Resolutions for Myself in the New Year


   Hey you, this year is going to be filled with lots of changes. You are aging out of your mom’s insurance (gotta pay those doctor bills yourself now!), you will be graduating law school, moving to a new city, and looking for your first big girl job. This new chapter is going to be pretty scary at first but I know that you can do it because you’ve made it through so many other crazy things in 2013. Keep being you but be the best you that you can be. Continue reading

First Year Associate: Week 3

Tomorrow I argue my first Motion to Dismiss.

I was worried until I spoke to the attorney who prepared the written motion. The argument is valid, challenges current practices, and is founded in good law; however, the chances of success are slim. Even though I was told this is the first attempt at argument on this amendment and it will probably be an uphill battle, the thought of losing – even when expected – terrifies me. Fear of failure. Yet, if I am afraid of losing, how can I ever expect to win?

As a baby lawyer, I struggle with feeling like I truly belong. Somehow, I still feel like a summer intern trying to play attorney. Am I really going to have my own case load? Clients? Billable hours?!

At what point in life do we wake up and feel as though we belong? Not just “fitting in” but an honest to God feeling of belonging?
Maybe never.

Now, the work load is starting to pile up. We have been given about five cases each week, so far, in addition to covering about 10 hearings for motion calendar. To a seasoned attorney, the work seems like a vacation. To me, it’s a full ten hour day of preparation. With that being said, I am still enjoying it. During the day, I seem to wander around looking for bread crumbs of work or nuggets of new case law to digest… then, like clockwork, 1:30 pm rolls around and the workload suddenly increases exponentially. Today I was handed eight case files to prep for the upcoming hearings calendar. Luckily, I was tipped off that I may be covering half of our firm’s hearings tomorrow so I fit in an hour or so of preparation to go over with my supervising attorney right before he officially assigned it. This helped me feel more prepared and look less like a deer in headlights.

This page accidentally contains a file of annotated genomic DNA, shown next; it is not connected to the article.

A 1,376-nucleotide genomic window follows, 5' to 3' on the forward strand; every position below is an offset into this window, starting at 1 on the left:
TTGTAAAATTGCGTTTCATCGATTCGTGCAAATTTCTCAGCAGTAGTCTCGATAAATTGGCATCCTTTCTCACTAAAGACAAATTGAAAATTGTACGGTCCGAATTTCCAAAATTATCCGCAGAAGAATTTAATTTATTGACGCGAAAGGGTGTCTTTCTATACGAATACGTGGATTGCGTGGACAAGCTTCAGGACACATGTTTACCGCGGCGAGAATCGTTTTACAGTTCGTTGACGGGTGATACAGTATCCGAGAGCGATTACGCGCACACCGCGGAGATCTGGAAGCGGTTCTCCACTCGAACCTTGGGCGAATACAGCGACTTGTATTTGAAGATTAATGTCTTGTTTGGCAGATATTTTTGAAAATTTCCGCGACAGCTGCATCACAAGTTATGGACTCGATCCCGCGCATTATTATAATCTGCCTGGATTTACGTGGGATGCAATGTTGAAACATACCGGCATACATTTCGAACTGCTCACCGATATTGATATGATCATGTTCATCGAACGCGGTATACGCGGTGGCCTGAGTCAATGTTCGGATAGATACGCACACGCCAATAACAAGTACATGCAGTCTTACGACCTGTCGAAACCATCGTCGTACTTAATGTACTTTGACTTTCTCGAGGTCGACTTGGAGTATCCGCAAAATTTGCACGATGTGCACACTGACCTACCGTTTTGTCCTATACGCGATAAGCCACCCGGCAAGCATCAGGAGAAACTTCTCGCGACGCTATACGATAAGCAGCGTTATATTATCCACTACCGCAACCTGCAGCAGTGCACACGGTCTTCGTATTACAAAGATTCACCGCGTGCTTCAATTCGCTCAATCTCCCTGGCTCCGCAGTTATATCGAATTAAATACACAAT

Tomorrow will come and pass no matter how much or little I prepare, whether I win or lose,  the hearings will end and new work will be assigned no matter what occurs between 8 AM and 12 PM. All I know is that I will represent my clients diligently, to the best of my ability, and I will not go down without a fight.

How have you kept your passion alive in your given profession?

Did you ever experience a time that made it harder to feel good about what you were doing?

What happened?

Bar Exam Prep: How to Complete Applications during Bar Prep

How to Complete Job Applications during Bar Exam Prep

You will have 10-12 weeks to study for your respective bar exam. Each day will be filled with 8-10 hours of studying. So, how do you fit in sending application packets during this period?

The correct answer is you would have submitted a handful (or more) of packets prior to graduation. Nonetheless, unless you have gone through on-campus interviews (OCI) or had an internship during law school, it is likely you have not applied to many positions to this point. I created a sample cover letter that could be manipulated to fit different types of positions (criminal, intellectual property, prosecution, defense, government, private, etc). This sample cover letter took me a few hours to perfect – I’m sure some people could have one done quicker but I was taking my time. And, I updated my resume to reflect my graduation and pending bar exam date, and had it reviewed by my school’s career development resume guru.

You should create a plan to send out at least 5 resumes each week. It is do-able. By the end of the prep period, you’ll have at least 50 resumes sent out and will be able to enter the bar exam with a little less stress about the impending job search.

To fit resume packets into your schedule make life easier. Purchase a pack of letter or legal sized manila envelopes, computer paper, and ink. To save time compile a list of at least 20 potential employers with firm name, mailing address, and name of person in charge of hiring into an excel spreadsheet. This will allow you do complete a simple mail merge in MS Word to speed up the addressing issue exponentially.  Also, remember you’ll have to schedule one trip to the post office each week, or have a family member go for you if that’s an option. A resume, reference list, and cover letter usually costs between $1.00 – $1.40 to mail via UPS ground if within the same state.

The most important thing to remember is that this is a process. There is no magic number of resumes to send or interviews to attend. Some people will have success on the first batch, others may take months. The job market now is very uncertain but do not ever sell yourself short and accept a position you do not want – unless you have no other option.

What advice would you give to current law students? What do you wish you were told? 

Bar Exam Prep: Managing Finances during Bar Prep

bar prep expense

From the first year, my school preached to us about preparing our finances for the three to four months of bar preparation. I listened. I swear I did. And, I thought I was prepared. The five months prior to graduation, I … Continue reading